How Does Cross-Docking Compare to Traditional Warehouse Space | ReadySpaces

How Does Cross-Docking Compare to Traditional Warehousing

First it was 5-7 business days, then 2 day shipping with Amazon Prime became the norm, and now we’re up to same-day shipping in some larger US cities. As the e-commerce industry continues to grow, the supporting logistics infrastructure has had to adapt with the rapid pace of customer expectations on shipping times.

One way that warehouses are increasing efficiency and cutting down on shipping time is through the use of a strategy called cross-docking.

What is Cross-Docking

Cross-docking in its most basic definition is shipping out products or goods as soon as you receive them, skipping the warehousing process. Going right from the truck that delivered everything to your loading dock and back onto a truck to ship directly to customers without needing to actually store products. 

This is a great way to increase logistical efficiency and save on storage costs, but is certainly not an alternative to warehousing as a whole. It’s best to think of cross-docking as a way to enhance your traditional warehousing instead of replacing it.

Key Differences of Cross-Docking from Traditional Warehousing

Shipping Time:

Shipping out a product as soon as it comes in or breaking down one large incoming shipment into multiple outgoing shipments by region has the benefit of greatly increasing shipping time.

Shipping and Storage Costs:

Being able to move product directly from an incoming truck to an outgoing truck going to customers means that you’re only paying for shipping costs, not storage plus shipping.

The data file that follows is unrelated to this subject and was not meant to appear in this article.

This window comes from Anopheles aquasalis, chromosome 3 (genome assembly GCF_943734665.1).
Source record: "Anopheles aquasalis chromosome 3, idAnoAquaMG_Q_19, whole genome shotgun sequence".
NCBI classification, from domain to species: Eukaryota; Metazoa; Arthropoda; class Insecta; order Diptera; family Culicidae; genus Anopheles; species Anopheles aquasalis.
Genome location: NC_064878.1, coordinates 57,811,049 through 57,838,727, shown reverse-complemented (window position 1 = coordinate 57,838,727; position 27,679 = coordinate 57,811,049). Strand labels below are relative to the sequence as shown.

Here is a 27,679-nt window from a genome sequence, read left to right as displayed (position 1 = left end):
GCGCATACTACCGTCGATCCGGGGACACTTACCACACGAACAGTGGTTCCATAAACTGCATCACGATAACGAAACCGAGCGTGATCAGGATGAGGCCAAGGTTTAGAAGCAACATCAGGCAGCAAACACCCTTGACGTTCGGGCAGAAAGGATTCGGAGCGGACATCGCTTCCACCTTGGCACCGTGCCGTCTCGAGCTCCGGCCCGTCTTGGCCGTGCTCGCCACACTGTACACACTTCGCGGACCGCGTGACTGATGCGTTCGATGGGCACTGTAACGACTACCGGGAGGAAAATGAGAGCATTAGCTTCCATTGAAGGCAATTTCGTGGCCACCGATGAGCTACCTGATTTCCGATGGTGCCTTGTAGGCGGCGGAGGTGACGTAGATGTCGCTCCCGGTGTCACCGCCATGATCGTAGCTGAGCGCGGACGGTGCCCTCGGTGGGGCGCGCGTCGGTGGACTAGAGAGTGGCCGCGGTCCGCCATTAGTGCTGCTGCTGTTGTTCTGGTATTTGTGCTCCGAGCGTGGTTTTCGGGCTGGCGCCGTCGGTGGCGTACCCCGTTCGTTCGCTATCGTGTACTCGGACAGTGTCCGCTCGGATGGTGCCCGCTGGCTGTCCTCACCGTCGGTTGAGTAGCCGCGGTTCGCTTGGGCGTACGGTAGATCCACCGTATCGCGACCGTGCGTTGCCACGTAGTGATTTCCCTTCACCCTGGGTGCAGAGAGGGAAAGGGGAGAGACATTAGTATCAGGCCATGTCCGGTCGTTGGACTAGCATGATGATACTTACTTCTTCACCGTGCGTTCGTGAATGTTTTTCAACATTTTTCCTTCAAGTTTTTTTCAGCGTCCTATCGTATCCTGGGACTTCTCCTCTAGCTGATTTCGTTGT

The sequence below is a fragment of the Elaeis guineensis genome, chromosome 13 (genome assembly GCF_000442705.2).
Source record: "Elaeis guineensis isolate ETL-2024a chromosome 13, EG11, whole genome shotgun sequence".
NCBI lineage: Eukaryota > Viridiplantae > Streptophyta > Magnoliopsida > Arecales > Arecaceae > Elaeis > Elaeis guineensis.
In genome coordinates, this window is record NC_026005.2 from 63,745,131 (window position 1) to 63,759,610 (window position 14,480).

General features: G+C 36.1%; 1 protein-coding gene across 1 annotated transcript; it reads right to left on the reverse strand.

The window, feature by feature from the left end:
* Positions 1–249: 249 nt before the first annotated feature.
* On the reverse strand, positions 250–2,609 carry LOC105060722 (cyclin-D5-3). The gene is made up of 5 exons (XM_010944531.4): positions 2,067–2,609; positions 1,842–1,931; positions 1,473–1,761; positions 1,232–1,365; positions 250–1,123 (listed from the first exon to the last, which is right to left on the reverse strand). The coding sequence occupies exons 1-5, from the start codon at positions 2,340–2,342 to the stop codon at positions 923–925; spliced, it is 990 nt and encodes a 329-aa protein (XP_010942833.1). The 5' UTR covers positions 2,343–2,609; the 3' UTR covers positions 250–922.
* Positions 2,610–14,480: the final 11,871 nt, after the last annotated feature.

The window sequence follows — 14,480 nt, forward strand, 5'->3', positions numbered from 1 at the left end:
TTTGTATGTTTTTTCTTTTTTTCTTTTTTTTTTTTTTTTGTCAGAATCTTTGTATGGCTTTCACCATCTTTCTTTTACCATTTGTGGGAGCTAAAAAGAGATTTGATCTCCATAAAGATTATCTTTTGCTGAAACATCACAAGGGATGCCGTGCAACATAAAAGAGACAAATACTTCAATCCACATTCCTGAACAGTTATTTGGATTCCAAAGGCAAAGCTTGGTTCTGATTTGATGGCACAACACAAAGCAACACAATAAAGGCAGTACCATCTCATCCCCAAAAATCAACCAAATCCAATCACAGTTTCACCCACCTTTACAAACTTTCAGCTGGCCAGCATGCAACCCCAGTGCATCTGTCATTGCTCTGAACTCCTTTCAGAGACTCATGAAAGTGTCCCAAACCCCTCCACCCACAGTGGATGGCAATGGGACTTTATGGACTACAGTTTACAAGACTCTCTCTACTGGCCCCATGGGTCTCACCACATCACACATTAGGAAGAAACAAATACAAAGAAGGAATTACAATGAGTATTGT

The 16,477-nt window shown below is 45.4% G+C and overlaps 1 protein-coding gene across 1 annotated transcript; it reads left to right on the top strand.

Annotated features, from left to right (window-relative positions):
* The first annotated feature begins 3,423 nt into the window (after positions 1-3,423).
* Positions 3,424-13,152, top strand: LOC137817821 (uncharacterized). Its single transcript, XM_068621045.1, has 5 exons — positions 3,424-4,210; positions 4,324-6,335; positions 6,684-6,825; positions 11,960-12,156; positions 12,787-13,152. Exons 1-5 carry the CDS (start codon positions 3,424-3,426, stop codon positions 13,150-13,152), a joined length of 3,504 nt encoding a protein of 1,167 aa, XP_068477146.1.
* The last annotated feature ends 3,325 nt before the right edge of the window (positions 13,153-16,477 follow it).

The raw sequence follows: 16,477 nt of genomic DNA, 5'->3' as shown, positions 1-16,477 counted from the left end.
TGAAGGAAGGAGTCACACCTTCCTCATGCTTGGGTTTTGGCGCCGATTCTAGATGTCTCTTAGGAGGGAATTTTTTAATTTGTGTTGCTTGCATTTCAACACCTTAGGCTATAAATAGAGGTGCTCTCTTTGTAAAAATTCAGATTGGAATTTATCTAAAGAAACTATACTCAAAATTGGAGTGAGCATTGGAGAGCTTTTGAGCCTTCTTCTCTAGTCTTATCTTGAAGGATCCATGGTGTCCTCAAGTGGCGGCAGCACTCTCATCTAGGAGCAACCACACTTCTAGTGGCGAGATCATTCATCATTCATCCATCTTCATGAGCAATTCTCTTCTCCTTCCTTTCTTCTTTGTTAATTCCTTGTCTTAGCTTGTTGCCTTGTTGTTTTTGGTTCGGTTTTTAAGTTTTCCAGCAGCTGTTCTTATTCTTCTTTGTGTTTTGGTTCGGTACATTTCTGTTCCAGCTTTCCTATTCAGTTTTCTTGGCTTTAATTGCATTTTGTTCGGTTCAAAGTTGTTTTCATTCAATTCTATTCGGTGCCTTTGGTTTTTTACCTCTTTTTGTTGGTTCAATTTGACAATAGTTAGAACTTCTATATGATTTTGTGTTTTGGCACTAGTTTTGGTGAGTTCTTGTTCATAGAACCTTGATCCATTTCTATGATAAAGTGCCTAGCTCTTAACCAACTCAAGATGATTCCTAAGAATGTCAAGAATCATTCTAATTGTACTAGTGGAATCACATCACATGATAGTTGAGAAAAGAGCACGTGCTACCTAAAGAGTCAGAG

Warehouse Efficiency:

Shipping out as much product as soon as it comes in will help minimize space needed for inventory storage.

Minimized Risk:

Avoid unnecessary damage of products by getting them loaded onto a truck and their way to customers as soon as possible.

Is Cross-Docking Right for your Business Logistics?

Cross-docking may not be a suitable solution for every business’s warehouse needs. Therefore it is very important to have a full understanding of the process and how it will impact your specific supply chain. 

For example, Industries such as produce that need to be received, processed, and shipped as soon as possible will certainly benefit from implementing cross-docking strategies. Whereas products that may need to be re-branded on arrival, repackaged, or packaged with additional products wouldn’t make sense. 

Another thing to consider is how you track inventory and order tracking as a business. Sure, you may be able to increase shipping time but it can become difficult to manage your orders or inventory without a robust tracking system in place.

Primary Reasons for Implementing Cross-Docking:

  • Creating a central distribution site for sorting products to be delivered to different regions of the country. Sometimes referred to as the “hub and spoke” model.
  • Being able to combine multiple smaller shipments into one transport method as a means of consolidating shipments.
  • Conversely, breaking down large shipments into smaller ones in order to streamline the delivery process to the customer.

Cross-Docking Summary

Most businesses dealing with a supply chain will be able to utilize cross-docking as a way to increase warehousing efficiency not replace it entirely. The key differences stated above are still relevant to the benefits of cross docking but it probably isn’t a catch all for your entire supply chain. 

That’s where a hybrid model comes in combining cross docking and traditional warehousing to help your business achieve maximum logistical efficiency. 

If your business can utilize cross-docking strategies it will almost certainly increase the efficiency of all other warehousing being done by the business. 

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